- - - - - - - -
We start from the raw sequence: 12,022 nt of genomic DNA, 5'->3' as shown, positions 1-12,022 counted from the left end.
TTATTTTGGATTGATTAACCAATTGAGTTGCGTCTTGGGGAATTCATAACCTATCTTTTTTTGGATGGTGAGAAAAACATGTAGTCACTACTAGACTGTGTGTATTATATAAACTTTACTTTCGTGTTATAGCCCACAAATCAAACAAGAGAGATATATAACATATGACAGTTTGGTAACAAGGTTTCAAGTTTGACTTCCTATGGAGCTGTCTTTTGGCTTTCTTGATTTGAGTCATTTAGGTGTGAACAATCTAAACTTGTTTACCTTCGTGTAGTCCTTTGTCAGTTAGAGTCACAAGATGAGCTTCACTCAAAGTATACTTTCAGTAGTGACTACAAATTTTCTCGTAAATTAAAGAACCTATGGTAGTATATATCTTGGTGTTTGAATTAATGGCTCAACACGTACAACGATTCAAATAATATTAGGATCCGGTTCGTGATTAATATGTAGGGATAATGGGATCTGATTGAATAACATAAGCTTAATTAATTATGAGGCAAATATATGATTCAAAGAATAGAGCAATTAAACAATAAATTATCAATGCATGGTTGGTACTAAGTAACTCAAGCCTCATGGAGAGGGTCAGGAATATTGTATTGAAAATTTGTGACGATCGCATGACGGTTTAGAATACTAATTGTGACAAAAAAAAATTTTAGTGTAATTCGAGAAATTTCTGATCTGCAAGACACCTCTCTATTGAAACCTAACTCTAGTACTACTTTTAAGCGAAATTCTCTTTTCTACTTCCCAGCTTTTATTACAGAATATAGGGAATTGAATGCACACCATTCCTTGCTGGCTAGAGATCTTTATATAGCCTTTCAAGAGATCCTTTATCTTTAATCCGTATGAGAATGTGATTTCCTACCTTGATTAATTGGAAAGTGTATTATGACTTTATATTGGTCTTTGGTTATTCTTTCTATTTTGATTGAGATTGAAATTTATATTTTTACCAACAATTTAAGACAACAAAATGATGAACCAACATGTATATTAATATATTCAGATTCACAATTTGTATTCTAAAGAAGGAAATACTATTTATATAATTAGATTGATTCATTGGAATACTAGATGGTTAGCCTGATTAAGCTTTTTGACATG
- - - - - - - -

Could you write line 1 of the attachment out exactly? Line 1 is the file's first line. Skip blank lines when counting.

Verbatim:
We start from the raw sequence: 12,022 nt of genomic DNA, 5'->3' as shown, positions 1-12,022 counted from the left end.